Use this URL to cite or link to this record in EThOS: https://ethos.bl.uk/OrderDetails.do?uin=uk.bl.ethos.752214
Title: Factors influencing sustaining and reporting inoculation injuries in healthcare professionals undertaking exposure prone procedures
Author: Cutter, Jayne
Awarding Body: Swansea University
Current Institution: Swansea University
Date of Award: 2009
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Abstract:
Background: Occupational acquisition of bloodbome infections has been reported following exposure to blood or body fluids. Consistent adherence to standard/universal precautions will reduce the risk of infection. However, compliance with these precautions is variable. Aims: • To identify factors associated with adverse exposure to blood and body fluids among those performing exposure prone procedures in the operating theatre. • To determine factors influencing reporting of such exposures. Study design: A mixed methods study incorporating an exploratory, cross-sectional survey and a series of qualitative interviews. Setting: Six NHS trusts across Wales. Participants: The senior Infection Control Nurse, surgeons and scrub nurses in participating trusts. Methods: A postal questionnaire survey of all surgeons and scrub nurses was undertaken, response rate 51.47% (n=315). A purposive sample of 16 respondents participated in a series of semi-structured interviews. The senior Infection Control Nurse of each trust was interviewed by telephone (n=6). Bivariate analysis was employed to explore the relationships between key variables. Logistic regression modelling was used to predict the likelihood of sharps injuries. Findings: The influence of profession dominated the findings in relation to each variable considered. Bivariate analysis demonstrated that surgeons sustain more inoculation injuries, are less likely to adopt appropriate precautions and report fewer injuries than scrub nurses. Surgeons and nurses viewed the risks associated with their roles differently. Logistic regression models indicated that profession and the belief that injuries are an occupational hazard are significant predictors in relation to sustaining sharps injuries. Conclusion/implications: The influence of profession on sustaining and reporting exposures to blood and body fluids must be addressed to improve safety and reduce the risk of infection. This change requires altering surgeons' perception of risk to encourage compliance with available policies and procedures.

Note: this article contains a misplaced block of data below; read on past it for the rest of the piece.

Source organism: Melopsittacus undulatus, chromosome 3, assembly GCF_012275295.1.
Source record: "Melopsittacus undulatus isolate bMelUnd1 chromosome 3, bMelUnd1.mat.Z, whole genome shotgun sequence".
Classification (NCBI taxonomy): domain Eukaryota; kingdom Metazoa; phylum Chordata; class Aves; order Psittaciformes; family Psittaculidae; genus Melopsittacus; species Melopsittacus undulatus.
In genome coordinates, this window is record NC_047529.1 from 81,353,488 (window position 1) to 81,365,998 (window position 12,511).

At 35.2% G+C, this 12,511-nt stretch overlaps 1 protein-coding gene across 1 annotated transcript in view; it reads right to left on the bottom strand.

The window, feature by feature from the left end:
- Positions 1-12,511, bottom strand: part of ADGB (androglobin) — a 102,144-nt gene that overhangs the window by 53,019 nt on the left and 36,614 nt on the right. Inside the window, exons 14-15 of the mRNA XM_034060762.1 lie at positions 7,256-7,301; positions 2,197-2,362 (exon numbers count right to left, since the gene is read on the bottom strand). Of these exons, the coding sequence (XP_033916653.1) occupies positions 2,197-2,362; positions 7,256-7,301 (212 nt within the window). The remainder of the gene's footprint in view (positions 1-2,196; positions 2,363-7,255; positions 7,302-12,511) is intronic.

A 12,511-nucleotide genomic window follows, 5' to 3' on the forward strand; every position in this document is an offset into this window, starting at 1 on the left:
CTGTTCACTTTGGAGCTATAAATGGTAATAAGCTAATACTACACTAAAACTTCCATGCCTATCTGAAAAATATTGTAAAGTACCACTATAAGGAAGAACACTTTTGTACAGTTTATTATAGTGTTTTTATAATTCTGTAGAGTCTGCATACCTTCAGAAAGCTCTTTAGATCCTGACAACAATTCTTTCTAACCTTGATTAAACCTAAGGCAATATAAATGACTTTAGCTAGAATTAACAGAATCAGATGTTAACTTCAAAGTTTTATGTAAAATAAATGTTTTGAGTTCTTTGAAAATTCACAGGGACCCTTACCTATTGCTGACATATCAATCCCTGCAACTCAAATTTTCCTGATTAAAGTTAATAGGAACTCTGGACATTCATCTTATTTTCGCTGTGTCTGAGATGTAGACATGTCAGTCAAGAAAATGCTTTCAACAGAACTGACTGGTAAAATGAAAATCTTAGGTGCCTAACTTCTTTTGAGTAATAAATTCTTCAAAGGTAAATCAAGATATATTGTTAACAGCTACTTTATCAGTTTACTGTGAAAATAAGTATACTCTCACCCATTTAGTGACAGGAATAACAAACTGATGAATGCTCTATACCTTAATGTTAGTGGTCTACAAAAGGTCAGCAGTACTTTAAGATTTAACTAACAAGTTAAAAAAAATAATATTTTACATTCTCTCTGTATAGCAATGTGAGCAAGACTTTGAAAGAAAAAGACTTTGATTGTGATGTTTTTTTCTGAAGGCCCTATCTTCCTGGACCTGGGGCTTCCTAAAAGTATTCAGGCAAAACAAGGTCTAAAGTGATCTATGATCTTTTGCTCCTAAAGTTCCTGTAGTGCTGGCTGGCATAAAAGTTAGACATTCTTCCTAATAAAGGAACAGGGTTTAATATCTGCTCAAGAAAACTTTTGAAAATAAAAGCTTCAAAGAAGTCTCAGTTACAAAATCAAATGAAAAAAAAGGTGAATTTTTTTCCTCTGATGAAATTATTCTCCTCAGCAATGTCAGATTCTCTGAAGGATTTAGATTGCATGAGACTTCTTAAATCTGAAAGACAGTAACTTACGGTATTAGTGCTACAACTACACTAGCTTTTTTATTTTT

Supervisor: Not available Sponsor: Not available
Qualification Name: Thesis (Ph.D.) Qualification Level: Doctoral
EThOS ID: uk.bl.ethos.752214  DOI: Not available
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